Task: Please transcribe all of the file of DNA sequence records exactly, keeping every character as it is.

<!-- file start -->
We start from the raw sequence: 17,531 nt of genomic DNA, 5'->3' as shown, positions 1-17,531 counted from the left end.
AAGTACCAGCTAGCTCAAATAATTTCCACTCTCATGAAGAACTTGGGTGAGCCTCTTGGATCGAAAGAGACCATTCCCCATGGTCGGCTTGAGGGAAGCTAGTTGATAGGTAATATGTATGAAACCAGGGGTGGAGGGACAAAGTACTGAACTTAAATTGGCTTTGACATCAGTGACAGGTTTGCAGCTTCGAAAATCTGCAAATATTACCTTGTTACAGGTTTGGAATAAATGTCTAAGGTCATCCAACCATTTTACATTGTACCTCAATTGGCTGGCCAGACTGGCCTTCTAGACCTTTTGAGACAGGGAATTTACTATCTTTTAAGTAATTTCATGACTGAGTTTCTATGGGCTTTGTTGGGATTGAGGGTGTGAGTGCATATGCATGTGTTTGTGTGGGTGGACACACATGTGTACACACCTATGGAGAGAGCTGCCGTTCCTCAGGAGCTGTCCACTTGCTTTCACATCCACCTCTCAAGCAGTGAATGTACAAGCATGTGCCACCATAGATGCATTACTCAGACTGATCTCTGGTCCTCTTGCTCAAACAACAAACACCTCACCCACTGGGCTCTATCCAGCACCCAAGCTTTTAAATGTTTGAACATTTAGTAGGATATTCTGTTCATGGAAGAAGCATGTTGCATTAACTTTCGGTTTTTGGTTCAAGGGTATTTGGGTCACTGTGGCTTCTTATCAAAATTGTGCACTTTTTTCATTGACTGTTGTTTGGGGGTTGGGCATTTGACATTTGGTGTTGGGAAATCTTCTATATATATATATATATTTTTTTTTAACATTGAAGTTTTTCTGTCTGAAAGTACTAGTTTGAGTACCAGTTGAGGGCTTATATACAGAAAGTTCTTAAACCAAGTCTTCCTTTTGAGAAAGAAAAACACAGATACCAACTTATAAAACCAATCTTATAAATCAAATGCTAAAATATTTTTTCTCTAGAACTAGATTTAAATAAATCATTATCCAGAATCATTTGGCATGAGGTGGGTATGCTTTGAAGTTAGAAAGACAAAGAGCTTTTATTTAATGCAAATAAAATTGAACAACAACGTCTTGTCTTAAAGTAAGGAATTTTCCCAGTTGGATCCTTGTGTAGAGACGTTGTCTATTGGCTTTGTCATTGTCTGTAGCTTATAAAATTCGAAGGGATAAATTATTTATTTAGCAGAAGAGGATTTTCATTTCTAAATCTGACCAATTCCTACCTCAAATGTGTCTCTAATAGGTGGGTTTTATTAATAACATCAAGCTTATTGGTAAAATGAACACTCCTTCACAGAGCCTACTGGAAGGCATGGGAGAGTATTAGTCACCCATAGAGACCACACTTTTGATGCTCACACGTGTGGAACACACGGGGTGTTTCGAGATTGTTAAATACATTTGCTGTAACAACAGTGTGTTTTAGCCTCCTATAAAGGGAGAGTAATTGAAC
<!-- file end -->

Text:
We start from the raw sequence: 17,531 nt of genomic DNA, 5'->3' as shown, positions 1-17,531 counted from the left end.
AAGTACCAGCTAGCTCAAATAATTTCCACTCTCATGAAGAACTTGGGTGAGCCTCTTGGATCGAAAGAGACCATTCCCCATGGTCGGCTTGAGGGAAGCTAGTTGATAGGTAATATGTATGAAACCAGGGGTGGAGGGACAAAGTACTGAACTTAAATTGGCTTTGACATCAGTGACAGGTTTGCAGCTTCGAAAATCTGCAAATATTACCTTGTTACAGGTTTGGAATAAATGTCTAAGGTCATCCAACCATTTTACATTGTACCTCAATTGGCTGGCCAGACTGGCCTTCTAGACCTTTTGAGACAGGGAATTTACTATCTTTTAAGTAATTTCATGACTGAGTTTCTATGGGCTTTGTTGGGATTGAGGGTGTGAGTGCATATGCATGTGTTTGTGTGGGTGGACACACATGTGTACACACCTATGGAGAGAGCTGCCGTTCCTCAGGAGCTGTCCACTTGCTTTCACATCCACCTCTCAAGCAGTGAATGTACAAGCATGTGCCACCATAGATGCATTACTCAGACTGATCTCTGGTCCTCTTGCTCAAACAACAAACACCTCACCCACTGGGCTCTATCCAGCACCCAAGCTTTTAAATGTTTGAACATTTAGTAGGATATTCTGTTCATGGAAGAAGCATGTTGCATTAACTTTCGGTTTTTGGTTCAAGGGTATTTGGGTCACTGTGGCTTCTTATCAAAATTGTGCACTTTTTTCATTGACTGTTGTTTGGGGGTTGGGCATTTGACATTTGGTGTTGGGAAATCTTCTATATATATATATATATTTTTTTTTAACATTGAAGTTTTTCTGTCTGAAAGTACTAGTTTGAGTACCAGTTGAGGGCTTATATACAGAAAGTTCTTAAACCAAGTCTTCCTTTTGAGAAAGAAAAACACAGATACCAACTTATAAAACCAATCTTATAAATCAAATGCTAAAATATTTTTTCTCTAGAACTAGATTTAAATAAATCATTATCCAGAATCATTTGGCATGAGGTGGGTATGCTTTGAAGTTAGAAAGACAAAGAGCTTTTATTTAATGCAAATAAAATTGAACAACAACGTCTTGTCTTAAAGTAAGGAATTTTCCCAGTTGGATCCTTGTGTAGAGACGTTGTCTATTGGCTTTGTCATTGTCTGTAGCTTATAAAATTCGAAGGGATAAATTATTTATTTAGCAGAAGAGGATTTTCATTTCTAAATCTGACCAATTCCTACCTCAAATGTGTCTCTAATAGGTGGGTTTTATTAATAACATCAAGCTTATTGGTAAAATGAACACTCCTTCACAGAGCCTACTGGAAGGCATGGGAGAGTATTAGTCACCCATAGAGACCACACTTTTGATGCTCACACGTGTGGAACACACGGGGTGTTTCGAGATTGTTAAATACATTTGCTGTAACAACAGTGTGTTTTAGCCTCCTATAAAGGGAGAGTAATTGAAC